Contact Us

What is a Deed of Variation and Why Should I Use One?

We are often contacted by Beneficiaries following the death of a loved one who would like to change the terms of the Will in which they are named.  It is not possible to change a Will after the death of the Testator, as ultimately, the Will was their way of stating their intentions and wishes.  It is possible, however, where a named Beneficiary wishes to receive less than they were originally supposed to inherit and they would like the remaining portion to go to someone else.

By entering into a Deed of Variation, it is possible for a Beneficiary to define how they want to share their portion of the inherited estate among other Beneficiaries. it is not possible, however, to include the direct inheritance of another Beneficiary in the Deed of Variation.

Why would a Will Beneficiary want to enter into a Deed of Variation?

Not all Will Beneficiaries will enter into a Deed of Variation, but you may want to if:

  • You would like someone else to benefit from the estate who was not included (e.g. grandchildren or other family members who were born after the Will was originally drafted (assuming the Will was not changed to include them)

  • You want to set up a Trust and have part of your inheritance go directly into the legal entity from the estate

  • You don’t need all of the inheritance

  • Rather than you receiving all of your inheritance then passing some to a charity, you may want some to go directly to a charity of your choosing

  • You want to ensure that all Beneficiaries receive a more even share of the deceased’s estate

  • The amount being received would lead to inheritance tax being owed.  You may choose to give 10% or more of the net estate to charity to benefit from the lower 36% rate of inheritance tax

  • You are aware that the Testator wanted to include someone else in their Will, but they did not get the chance to make the necessary amendment

  • You may want to use the deceased’s inheritance tax ‘nil-rate band’ by creating a trust or making a gift of the value of the nil-rate band

If you decide to enter into a Deed of Variation in respect of your portion of an inheritance, you can choose how it is distributed.  You may choose to split your inheritance among one or more other people, or you may give the whole inheritance to another person, charity, or Trust.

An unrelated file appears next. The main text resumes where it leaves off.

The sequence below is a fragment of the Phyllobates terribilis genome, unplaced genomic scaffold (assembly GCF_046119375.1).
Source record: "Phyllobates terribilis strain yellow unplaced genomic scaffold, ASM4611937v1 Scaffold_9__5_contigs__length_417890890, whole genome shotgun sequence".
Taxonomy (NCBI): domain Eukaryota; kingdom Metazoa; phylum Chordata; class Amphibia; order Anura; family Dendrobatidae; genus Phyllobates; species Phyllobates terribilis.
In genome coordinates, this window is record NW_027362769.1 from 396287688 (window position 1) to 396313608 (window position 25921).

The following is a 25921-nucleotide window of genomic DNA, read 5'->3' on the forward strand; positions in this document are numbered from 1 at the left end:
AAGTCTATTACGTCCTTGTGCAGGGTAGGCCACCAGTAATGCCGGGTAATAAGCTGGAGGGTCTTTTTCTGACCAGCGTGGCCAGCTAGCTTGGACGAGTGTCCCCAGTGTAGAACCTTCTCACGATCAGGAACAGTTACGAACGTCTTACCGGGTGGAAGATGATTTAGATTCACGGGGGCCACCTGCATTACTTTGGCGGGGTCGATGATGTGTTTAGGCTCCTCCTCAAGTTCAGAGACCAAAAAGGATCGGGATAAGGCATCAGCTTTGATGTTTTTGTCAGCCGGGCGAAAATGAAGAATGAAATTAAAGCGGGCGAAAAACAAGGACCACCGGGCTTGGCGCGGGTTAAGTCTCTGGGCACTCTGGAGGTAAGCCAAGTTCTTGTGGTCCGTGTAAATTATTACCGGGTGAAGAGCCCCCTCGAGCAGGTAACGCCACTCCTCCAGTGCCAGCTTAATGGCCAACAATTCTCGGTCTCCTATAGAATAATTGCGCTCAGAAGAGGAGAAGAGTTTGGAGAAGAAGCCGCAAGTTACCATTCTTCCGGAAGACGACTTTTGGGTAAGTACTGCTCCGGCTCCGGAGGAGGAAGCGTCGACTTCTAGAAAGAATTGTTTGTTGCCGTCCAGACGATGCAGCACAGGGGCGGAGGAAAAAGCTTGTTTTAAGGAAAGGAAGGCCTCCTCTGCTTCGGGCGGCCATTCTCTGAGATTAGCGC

What is contained in a Deed of Variation document?

A Deed of Variation is a legal document that should be drafted by a Solicitor specialising in Wills and probate.  The document will contain the following information:

  • The details of who died 

  • A summary of the contents of the Will of the deceased, including their estate and assets

  • What the person entering into the Deed of Variation is entitled to in the Will (i.e. certain assets and/or money) – this includes if they are to receive a share of the deceased’s residuary estate

  • The variation the Beneficiary wishes to make, including:

  • The item to which they are entitled in the Will

  • How much of the item will be given to a new Beneficiary or Trustee

The document also makes it clear that from a legal perspective, the new Beneficiary is treated as having been the absolute owner of the particular assets named from the date of the deceased’s death and that they are liable for any inheritance tax for the portion they will receive.  The purpose of this is to make it clear that the money will not be passed from the main Beneficiary to the new Beneficiary; it will go directly from the estate to the new Beneficiary.  

The Deed of Variation must also have the signature, name, occupation, and address of the current Beneficiary, any new Beneficiary, and the Executor/s.  This last stage is crucial as for a Deed of Variation to be legally valid, there must be an agreement of both the person giving away part of their inheritance and those receiving it.  The Executor must also agree because the Deed of Variation may alter any inheritance taxes owing.

11 May 2021
Image News

Wrapping up

A Deed of Variation enables a Beneficiary to redistribute their own proceeds of an estate in a clear, unambiguous, and legally valid way.  It is important to stress, however, that a Deed of Variation should never be used as a way of redrafting the contents of a Will where one exists or as a way to correct a defective will.  The document must be drawn up within two years of the death of the Testator and either before or after the grant of probate is issued to the Executor (which allows them to formally administrate the estate of the deceased).  Given the importance of careful drafting for all concerned, it is always recommended that you engage the services of a Solicitor specialising in Wills and probate law to draft your Deed of Variation for you.

Guillaumes LLP Solicitors is a full-service law firm based in Weybridge, Surrey.  We have a highly experienced private client and family law team who can assist you with all matters relating to Wills and estates.  To make an appointment, please call us on 01932 840 111.